The legendary pass connecting Trikala with Ioannina is known as Katara (Κατάρα). So where did the Greek road get such a creepy name from?
The crossing of the route was so dangerous, especially during the winter months (if it was open for traffic, and not closed due to ice and snow), that it was entirely the responsibility of travelers (drivers). This is evidenced by the signs preserved on the road. Legends and traditions tightly envelop everything that is connected with this place.
It is said that sometime in the 1800s a certain despotis* (toAs the highest position after the king, the title of “despotis”, Δεσπότης was adopted or granted to several independent or semi-independent rulers of the Byzantine Empire, whose territories remained known as despotismalthough not all of their rulers bore this title), tried to pass through the pass and, faced with great difficulties, “cursed” this place. Hence the name “Curse” (Κατάρα).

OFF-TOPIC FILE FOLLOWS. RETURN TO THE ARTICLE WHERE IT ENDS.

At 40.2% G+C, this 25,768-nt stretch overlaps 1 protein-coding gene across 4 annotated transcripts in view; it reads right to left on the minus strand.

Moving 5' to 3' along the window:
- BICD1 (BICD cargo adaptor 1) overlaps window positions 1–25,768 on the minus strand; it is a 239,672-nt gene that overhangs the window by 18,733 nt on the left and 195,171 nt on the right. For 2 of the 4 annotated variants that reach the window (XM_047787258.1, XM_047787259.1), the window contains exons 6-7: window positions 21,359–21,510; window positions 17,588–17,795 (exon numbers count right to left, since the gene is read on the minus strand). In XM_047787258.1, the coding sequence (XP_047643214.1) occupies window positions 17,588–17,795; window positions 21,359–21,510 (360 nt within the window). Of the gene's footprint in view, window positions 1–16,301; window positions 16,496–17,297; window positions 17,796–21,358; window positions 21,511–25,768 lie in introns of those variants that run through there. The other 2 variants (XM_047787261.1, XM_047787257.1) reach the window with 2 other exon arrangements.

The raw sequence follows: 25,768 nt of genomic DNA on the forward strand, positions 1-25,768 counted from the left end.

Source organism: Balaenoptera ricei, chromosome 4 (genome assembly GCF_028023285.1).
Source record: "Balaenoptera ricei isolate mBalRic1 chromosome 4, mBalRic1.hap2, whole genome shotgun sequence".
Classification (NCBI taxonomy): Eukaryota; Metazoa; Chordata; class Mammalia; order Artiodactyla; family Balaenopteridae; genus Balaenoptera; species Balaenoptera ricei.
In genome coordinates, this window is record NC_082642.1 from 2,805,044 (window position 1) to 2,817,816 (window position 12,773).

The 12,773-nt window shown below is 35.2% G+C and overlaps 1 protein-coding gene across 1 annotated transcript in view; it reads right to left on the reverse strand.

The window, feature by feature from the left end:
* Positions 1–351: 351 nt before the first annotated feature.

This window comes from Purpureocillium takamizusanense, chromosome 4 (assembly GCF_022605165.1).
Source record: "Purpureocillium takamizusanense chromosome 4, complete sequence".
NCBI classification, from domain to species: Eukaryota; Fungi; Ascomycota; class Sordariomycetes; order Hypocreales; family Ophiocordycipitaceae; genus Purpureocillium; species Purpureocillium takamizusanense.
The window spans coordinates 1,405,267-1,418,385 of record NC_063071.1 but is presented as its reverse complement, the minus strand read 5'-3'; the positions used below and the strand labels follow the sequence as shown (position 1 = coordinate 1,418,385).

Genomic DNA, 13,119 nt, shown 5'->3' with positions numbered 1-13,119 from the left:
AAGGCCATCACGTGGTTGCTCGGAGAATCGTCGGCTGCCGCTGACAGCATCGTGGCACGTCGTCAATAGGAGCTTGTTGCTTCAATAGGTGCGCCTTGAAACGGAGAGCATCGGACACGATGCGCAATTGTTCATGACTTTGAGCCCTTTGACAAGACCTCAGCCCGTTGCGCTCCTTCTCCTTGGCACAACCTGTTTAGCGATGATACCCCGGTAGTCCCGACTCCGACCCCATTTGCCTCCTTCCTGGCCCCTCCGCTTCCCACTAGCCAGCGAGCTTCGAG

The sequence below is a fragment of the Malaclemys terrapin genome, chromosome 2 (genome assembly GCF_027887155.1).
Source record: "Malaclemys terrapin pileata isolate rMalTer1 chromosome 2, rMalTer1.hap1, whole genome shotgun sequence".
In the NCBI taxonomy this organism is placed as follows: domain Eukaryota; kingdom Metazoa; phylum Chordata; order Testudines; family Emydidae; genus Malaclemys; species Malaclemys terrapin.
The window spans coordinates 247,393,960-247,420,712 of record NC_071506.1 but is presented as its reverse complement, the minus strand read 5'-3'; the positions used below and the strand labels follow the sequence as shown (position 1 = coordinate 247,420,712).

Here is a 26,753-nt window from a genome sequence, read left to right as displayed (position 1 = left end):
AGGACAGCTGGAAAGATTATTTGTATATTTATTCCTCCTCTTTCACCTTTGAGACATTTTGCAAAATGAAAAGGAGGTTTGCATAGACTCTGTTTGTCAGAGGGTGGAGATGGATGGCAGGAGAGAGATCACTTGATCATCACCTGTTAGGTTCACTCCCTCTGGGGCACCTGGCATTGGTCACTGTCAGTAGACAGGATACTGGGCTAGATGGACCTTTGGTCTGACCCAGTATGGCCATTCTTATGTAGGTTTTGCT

Previously, caravans stopped here to rest, and now guides stop to warm themselves by the fireplace, taste traditional pies, hot soups. Currently, Qatara has been transferred to the management of the road services since 2008 and became part of the Egnatia Odos highway (on the border of the Trikala-Yannina prefectures). But the condition of the road surface still “leaves much to be desired.” Do not attempt to go there unless there is some urgent need, because, like every winter season, the site is a “disaster” and is often closed by local authorities, who define it as “life-threatening”. Nobody here does snow removal.